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The Life of a Carpenter with Lynda Lyday
Episode 3319th April 2022 • Construction Disruption • Isaiah Industries
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Our guest Lynda Lyday is a home improvement expert and veteran of home improvement television with hundreds of appearances on HGTV, Discovery, and the DIY Network. Lynda is a licensed carpenter of 30 years and brings a unique perspective to homeowners as she shares her wisdom. A published author, too, Lynda has made it her life’s mission to work with her hands and share her experiences with a broad audience. She empowers women to pursue independence in home repair and even has plans for her own line of tools.

 

Check out Lynda’s website, lyndalyday.com, or listen to her podcast, Peculiar Places.

Episodes are sponsored and produced by Isaiah industries, a manufacturer of specialty metal roofing systems and other building materials. Learn more at isaiahindustries.com



This podcast uses the following third-party services for analysis:

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Transcripts

Lynda Lyday:

:

It's very, very sad to me that the unions are getting pushed down because, I mean, I made a very good wage and I had a lot of pride being a carpenter too, as a finish woodworker and I loved it. And people loved it, you know, and it had some cachet to it.

Ryan Bell:

:

Welcome to the Construction Disruption podcast, where we uncover the future of building and remodeling. I'm Ryan Bell of Isaiah Industries, manufacturer of specialty metal roofing and other building materials, and today my co-host is Ethan Young. Ethan and I are typically the behind-the-scenescrew on the production of each episode, but we are filling in today for Todd and Seth, and we are both excited for the opportunity to co-host this episode. Our goal here, a Construction Disruption, is to provide timely and forward-looking information regarding the construction industry. As part of that, we look at innovations as well as trends and practices, building materials, the labor market, and leadership. Today, our guest is Lynda Lyday, America's home improvement expert. Lynda has been a trailblazer in both television and carpentry, having learned and perfected her trade as a finish carpenter through the United Brotherhood of Carpenters. Lynda received her contractor's license in 1993 and soon launched her own construction company, West Village Construction, specializing in apartment renovations in New York City. She has the great distinction of being the first woman to win the Golden Hammer Award in New York City's carpenter's union. In 1997, Lynda was cast by the Discovery Channel as one of television's only licensed female carpenters on Give Me Shelter. She went on to host more than 350 home improvement shows for HGTV, the Discovery Channel, and the DIY Network. Winning two Telly awards, Lynda has produced and hosted segments for CNN, MSNBC, Fox News, ABC, NBC's The Today Show, and many other national and local television shows. Lynda has also written two books. Lynda Lyday's Do It Yourself and a homeowner's manual. Aside from being a master carpenter, Lynda's other love is sketch comedy, where she has developed a web series called Ask Big Lou, which can be found at askbiglou.com. Lynda, it's a pleasure to have you as our guest today.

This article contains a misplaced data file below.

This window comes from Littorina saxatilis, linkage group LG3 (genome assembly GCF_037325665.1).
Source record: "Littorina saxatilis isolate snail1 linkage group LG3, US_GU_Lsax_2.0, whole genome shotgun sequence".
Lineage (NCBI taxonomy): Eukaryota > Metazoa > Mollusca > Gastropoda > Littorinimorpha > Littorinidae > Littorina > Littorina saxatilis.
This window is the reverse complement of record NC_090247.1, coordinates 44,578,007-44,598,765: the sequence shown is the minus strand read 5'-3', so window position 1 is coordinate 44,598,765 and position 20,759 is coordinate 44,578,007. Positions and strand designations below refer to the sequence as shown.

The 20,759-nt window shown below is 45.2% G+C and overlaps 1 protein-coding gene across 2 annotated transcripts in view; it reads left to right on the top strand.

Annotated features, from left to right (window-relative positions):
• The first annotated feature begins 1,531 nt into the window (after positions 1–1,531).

Lynda Lyday:

:

Thank you. Wow. Now we have to wake up everybody after that long intro.

Ryan Bell:

:

That was kinda long, wasnt it? So let's get into it.

Lynda Lyday:

:

OK.

Ryan Bell:

:

So, my first question for you is what brought you into the field of carpentry and construction, especially at a time when very few women were entering our trade?

Lynda Lyday:

:

You know, I get that a lot. You want to know the real story or you want to know the abridged version?

Ryan Bell:

:

The real story.

Ethan Young:

:

Yeah, I think we have time for that.

Lynda Lyday:

: